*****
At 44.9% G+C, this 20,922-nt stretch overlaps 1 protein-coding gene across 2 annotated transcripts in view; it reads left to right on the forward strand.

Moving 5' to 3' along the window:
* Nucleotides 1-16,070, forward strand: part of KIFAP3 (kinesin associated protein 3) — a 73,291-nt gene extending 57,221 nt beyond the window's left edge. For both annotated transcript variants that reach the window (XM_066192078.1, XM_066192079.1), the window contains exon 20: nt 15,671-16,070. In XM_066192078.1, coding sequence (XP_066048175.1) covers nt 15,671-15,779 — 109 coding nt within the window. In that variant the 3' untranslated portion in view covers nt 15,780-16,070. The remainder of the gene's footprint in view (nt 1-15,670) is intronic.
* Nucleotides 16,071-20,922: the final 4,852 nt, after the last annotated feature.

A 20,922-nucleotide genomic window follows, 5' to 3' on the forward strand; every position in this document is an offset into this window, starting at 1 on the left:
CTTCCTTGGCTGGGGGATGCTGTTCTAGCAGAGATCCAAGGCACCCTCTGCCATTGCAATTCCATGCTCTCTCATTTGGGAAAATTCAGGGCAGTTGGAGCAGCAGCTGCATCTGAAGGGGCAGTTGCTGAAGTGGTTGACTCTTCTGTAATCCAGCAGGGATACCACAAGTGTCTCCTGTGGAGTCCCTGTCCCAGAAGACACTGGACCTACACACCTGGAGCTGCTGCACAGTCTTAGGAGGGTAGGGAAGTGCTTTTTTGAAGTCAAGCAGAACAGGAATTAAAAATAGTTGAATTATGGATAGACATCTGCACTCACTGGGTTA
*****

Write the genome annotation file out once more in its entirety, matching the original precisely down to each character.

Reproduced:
At 44.9% G+C, this 20,922-nt stretch overlaps 1 protein-coding gene across 2 annotated transcripts in view; it reads left to right on the forward strand.

Moving 5' to 3' along the window:
* Nucleotides 1-16,070, forward strand: part of KIFAP3 (kinesin associated protein 3) — a 73,291-nt gene extending 57,221 nt beyond the window's left edge. For both annotated transcript variants that reach the window (XM_066192078.1, XM_066192079.1), the window contains exon 20: nt 15,671-16,070. In XM_066192078.1, coding sequence (XP_066048175.1) covers nt 15,671-15,779 — 109 coding nt within the window. In that variant the 3' untranslated portion in view covers nt 15,780-16,070. The remainder of the gene's footprint in view (nt 1-15,670) is intronic.
* Nucleotides 16,071-20,922: the final 4,852 nt, after the last annotated feature.

A 20,922-nucleotide genomic window follows, 5' to 3' on the forward strand; every position in this document is an offset into this window, starting at 1 on the left:
CTTCCTTGGCTGGGGGATGCTGTTCTAGCAGAGATCCAAGGCACCCTCTGCCATTGCAATTCCATGCTCTCTCATTTGGGAAAATTCAGGGCAGTTGGAGCAGCAGCTGCATCTGAAGGGGCAGTTGCTGAAGTGGTTGACTCTTCTGTAATCCAGCAGGGATACCACAAGTGTCTCCTGTGGAGTCCCTGTCCCAGAAGACACTGGACCTACACACCTGGAGCTGCTGCACAGTCTTAGGAGGGTAGGGAAGTGCTTTTTTGAAGTCAAGCAGAACAGGAATTAAAAATAGTTGAATTATGGATAGACATCTGCACTCACTGGGTTA